A priest is mediating between Zimbabwe’s President Mugabe & the generals who seized power

An army tanker blocks the main road to Parliament building on Nov. 15 in Harare, Zimbabwe. (CNS photo/Aaron Ufumeli, EPA)An army tanker blocks the main road to Parliament building on Nov. 15 in Harare, Zimbabwe. (CNS photo/Aaron Ufumeli, EPA)

CAPE TOWN, South Africa (CNS) -- A Catholic priest is mediating between Zimbabwean President Robert Mugabe and generals who seized power.

Father Fidelis Mukonori, parliamentary liaison officer for Harare Archdiocese, is trying to mediate a graceful exit for the 93-year-old president, who has led Zimbabwe for 37 years. 

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Father Frederick Chiromba, secretary-general of the Zimbabwe Catholic Bishops' Conference, told Catholic News Service Nov. 16 that, through his work, Father Mukonori knows Mugabe and the senior military officers well.

He said Father Mukonori was not at a Nov. 15 meeting of the Zimbabwe Heads of Christian Denominations, who called for an interim government to be formed to "oversee the smooth transition to a free and fair election."

The church leaders, including Father Chiromba, said they wanted to make it clear to the military "that it is their responsibility to ensure that human dignity and rights are respected."

Earlier that day, Zimbabwe's army seized control of the government, with a spokesman giving assurances on national television that they were "only targeting criminals" around Mugabe; he said the president and his family were safe.

Mugabe's policies are widely blamed for Zimbabwe's economic decline over the past two decades. Millions of economic refugees have left the country, with most going to South Africa.

The Christian leaders said many Zimbabweans are "confused and anxious about what has transpired and continues to unfold in our nation."

Mugabe's policies are widely blamed for Zimbabwe's economic decline over the past two decades.

They said there is "no way we can go back to the political arrangements we had some days ago. We are in a new situation."

"While the changes have been rapid in the last few days, the real deterioration has been visible for everyone to see for a long time," they said.

They called for calm and urged people not to spread misinformation, particularly on social media, because it leads to "despondency and fear."

The Christian leaders said Zimbabwe could use this crisis as an opportunity and called for a national dialogue.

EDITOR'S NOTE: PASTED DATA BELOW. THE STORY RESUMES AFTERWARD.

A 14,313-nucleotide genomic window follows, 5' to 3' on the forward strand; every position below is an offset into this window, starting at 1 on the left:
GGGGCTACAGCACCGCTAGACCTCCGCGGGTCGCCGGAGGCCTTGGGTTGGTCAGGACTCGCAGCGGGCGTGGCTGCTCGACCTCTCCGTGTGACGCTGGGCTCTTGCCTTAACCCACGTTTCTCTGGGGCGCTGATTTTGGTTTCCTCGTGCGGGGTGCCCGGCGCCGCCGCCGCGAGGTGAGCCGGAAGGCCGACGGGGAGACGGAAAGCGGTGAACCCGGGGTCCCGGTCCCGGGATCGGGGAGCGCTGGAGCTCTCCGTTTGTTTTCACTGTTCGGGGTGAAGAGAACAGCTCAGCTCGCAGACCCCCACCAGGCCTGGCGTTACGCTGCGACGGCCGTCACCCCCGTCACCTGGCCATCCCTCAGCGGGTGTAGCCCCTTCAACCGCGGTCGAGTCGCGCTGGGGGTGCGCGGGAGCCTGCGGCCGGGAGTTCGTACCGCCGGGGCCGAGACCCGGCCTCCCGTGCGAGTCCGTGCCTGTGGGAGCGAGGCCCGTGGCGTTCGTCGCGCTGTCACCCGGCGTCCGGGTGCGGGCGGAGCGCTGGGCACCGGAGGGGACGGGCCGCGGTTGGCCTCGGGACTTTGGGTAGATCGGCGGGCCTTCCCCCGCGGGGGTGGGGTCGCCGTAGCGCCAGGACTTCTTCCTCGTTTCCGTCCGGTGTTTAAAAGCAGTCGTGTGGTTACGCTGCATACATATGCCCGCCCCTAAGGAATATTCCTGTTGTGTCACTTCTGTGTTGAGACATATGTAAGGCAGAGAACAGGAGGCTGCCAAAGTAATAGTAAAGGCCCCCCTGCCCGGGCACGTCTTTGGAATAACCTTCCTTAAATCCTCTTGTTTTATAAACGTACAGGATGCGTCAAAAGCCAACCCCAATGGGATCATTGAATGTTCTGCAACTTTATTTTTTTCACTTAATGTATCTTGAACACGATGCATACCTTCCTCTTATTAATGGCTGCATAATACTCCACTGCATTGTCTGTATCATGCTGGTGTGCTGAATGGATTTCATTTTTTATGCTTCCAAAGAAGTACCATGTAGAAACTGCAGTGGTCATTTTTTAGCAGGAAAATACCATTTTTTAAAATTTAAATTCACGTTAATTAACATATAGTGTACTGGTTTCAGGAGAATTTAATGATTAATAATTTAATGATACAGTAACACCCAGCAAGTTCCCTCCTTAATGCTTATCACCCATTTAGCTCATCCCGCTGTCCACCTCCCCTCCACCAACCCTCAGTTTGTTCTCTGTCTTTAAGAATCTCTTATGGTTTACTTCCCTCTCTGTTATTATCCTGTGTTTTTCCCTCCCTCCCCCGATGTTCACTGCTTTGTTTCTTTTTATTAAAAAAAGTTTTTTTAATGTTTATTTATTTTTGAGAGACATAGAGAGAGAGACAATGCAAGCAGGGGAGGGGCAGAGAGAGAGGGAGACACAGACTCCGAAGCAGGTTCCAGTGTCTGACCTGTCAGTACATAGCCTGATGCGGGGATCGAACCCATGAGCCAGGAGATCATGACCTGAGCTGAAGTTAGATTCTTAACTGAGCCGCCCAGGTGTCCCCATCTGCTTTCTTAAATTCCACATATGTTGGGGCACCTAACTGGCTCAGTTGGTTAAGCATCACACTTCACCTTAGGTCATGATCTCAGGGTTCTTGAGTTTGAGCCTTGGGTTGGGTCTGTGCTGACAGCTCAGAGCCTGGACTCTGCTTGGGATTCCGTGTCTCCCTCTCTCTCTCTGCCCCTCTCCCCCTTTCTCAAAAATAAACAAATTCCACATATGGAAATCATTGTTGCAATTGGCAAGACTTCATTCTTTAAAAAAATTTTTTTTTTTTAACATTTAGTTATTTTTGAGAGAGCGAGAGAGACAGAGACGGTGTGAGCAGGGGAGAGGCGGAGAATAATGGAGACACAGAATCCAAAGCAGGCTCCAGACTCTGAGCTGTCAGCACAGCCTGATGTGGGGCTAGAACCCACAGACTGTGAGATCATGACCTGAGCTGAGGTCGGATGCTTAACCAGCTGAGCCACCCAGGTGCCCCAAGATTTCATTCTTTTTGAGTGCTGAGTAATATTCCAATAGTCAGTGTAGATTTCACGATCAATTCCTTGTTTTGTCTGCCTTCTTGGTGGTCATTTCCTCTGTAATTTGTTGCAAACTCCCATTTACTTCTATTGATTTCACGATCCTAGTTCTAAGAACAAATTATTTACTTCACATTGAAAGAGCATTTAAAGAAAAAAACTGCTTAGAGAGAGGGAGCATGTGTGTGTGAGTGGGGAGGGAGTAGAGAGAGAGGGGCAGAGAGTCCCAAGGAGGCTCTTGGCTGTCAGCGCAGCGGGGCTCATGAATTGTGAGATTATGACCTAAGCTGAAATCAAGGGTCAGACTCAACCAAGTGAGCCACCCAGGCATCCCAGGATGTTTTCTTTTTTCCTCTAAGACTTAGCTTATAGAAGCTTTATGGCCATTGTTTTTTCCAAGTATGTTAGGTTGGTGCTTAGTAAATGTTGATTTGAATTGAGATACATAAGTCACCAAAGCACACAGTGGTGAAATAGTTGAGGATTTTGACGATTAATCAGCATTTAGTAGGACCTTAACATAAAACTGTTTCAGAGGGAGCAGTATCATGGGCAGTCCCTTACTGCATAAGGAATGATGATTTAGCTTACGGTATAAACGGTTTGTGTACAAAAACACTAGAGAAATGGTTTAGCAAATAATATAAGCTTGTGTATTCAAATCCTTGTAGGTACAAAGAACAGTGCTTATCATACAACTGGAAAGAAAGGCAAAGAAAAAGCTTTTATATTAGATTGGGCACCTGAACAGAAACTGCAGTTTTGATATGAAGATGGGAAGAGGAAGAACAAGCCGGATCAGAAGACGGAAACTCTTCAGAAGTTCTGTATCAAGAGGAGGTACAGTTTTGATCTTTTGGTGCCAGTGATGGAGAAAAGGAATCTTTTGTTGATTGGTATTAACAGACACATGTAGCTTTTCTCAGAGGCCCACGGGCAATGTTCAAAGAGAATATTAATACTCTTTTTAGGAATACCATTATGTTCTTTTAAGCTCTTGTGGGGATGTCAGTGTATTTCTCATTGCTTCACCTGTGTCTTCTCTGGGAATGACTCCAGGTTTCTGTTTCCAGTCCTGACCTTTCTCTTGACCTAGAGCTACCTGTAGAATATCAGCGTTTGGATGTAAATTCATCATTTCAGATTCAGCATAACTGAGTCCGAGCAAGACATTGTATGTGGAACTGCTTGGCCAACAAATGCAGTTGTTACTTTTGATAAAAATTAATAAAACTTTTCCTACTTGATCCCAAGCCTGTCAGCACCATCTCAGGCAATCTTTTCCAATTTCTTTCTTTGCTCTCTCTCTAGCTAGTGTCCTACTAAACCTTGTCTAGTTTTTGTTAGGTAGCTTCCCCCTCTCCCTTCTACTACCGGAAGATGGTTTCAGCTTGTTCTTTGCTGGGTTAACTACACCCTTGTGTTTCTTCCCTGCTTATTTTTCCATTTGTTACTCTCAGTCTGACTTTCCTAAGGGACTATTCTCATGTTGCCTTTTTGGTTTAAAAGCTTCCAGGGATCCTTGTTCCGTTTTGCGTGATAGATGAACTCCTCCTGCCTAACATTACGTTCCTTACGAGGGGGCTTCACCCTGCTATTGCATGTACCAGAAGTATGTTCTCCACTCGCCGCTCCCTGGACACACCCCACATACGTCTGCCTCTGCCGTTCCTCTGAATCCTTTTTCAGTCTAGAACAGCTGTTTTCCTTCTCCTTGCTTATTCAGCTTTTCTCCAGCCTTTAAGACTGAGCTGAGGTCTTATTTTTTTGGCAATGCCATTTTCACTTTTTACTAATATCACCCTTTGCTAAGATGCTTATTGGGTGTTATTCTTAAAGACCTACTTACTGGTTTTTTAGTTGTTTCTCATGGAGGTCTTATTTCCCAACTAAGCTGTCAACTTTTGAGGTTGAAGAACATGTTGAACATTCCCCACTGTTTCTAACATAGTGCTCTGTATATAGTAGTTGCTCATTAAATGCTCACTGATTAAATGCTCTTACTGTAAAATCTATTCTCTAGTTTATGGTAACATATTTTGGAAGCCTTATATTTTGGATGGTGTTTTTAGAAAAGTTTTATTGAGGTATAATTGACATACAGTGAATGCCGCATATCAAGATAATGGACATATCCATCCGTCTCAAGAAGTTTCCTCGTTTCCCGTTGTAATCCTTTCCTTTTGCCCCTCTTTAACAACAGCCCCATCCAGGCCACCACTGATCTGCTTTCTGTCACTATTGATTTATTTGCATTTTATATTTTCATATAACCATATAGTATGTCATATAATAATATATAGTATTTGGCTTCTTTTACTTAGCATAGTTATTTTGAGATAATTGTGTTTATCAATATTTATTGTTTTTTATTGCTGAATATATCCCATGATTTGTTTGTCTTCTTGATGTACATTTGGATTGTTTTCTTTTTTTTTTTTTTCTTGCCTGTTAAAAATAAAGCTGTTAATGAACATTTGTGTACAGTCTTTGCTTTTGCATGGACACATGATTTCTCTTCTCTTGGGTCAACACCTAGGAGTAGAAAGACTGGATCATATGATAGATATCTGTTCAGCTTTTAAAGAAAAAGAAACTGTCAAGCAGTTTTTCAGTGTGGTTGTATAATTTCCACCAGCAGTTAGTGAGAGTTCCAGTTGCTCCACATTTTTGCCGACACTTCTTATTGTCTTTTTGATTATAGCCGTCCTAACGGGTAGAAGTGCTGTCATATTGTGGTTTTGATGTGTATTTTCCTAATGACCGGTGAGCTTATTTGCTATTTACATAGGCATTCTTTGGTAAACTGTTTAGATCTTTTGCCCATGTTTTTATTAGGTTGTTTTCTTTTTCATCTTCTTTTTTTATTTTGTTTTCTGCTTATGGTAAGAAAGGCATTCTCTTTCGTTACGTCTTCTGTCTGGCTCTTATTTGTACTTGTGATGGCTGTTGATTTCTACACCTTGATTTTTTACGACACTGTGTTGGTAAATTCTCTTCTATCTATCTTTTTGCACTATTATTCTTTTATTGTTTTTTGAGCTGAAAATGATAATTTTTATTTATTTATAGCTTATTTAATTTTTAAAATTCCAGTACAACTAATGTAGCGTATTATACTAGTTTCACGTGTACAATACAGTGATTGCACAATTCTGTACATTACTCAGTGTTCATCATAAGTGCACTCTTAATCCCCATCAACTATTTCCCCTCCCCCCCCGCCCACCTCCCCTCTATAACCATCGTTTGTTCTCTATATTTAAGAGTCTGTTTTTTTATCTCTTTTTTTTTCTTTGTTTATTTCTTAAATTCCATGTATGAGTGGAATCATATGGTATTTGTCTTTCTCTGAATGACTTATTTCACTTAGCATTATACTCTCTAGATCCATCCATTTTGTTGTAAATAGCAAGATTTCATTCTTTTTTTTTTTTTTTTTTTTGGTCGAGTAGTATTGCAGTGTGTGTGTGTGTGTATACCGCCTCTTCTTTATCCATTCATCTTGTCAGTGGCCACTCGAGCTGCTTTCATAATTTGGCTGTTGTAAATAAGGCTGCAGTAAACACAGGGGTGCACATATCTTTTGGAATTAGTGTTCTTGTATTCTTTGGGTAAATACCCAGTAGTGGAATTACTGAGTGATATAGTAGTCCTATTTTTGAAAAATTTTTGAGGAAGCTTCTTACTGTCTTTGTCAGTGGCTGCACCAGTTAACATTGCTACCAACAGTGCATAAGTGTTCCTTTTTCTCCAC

There is "no chasm that is too big not to be crossed through the power of reconciliation," said the statement from Christian leaders. They noted that, "without reconciliation and openness to a process of shared national envisioning, we are all doomed."

The situation can be used "as an opportunity for us to find one another to build something that is permanently healing for our nation," they said.

Bishop Abel Gabuza of Kimberley, who chairs the Southern African Catholic Bishops' Conference justice and peace commission, said the military action in Zimbabwe was "not expected."

The situation can be used "as an opportunity for us to find one another to build something that is permanently healing for our nation."

"We are very disturbed at what's happening" in neighboring Zimbabwe, he told CNS in a Nov. 15 telephone interview from Pretoria, noting that "it has all the ingredients of a coup."

"This is the price one pays when the democratic process has been undermined for so long," Bishop Gabuza said.

He expressed concern for the safety of people in Zimbabwe.

"We hope a resolution is found soon," he said, noting that the southern African region needs a "politically and economically stable Zimbabwe."

Danisa Khumalo, director of the Denis Hurley Peace Institute in Pretoria, told Catholic News Service that Zimbabweans "are desperate for change." 

"Some are excited now and are saying that it doesn't matter" where this change comes from, Khumalo said. "But running a country through martial law sets a bad precedent. This is unconstitutional, and Zimbabwe needs to look urgently at how it can return to civilian rule."

Khumalo told CNS that "people with degrees are standing on the side of Harare's streets selling airtime, if they haven't yet managed to get out of the country."

"Zimbabweans are becoming more and more impoverished," he said, noting that "Zimbabwe doesn't even have its own currency, and obtaining cash is very difficult now."

In an early November joint statement, the Zimbabwe bishops' conference and the Zimbabwe Council of Churches said the country's politics had become "poisonous, and there is no more civilized debate in our institutions."

Political opposition is treated as treachery by Mugabe's government, they said.

Reuters, the British news agency, reported that on Nov. 13, Gen. Constantino Chiwenga said the army refused to accept the firing of Zimbabwean Vice President Emmerson Mnangagwa and the purging of his supporters.

Mnangagwa, a former security chief, was ousted early November to pave the way for Mugabe's 52-year-old wife, Grace, to succeed him.

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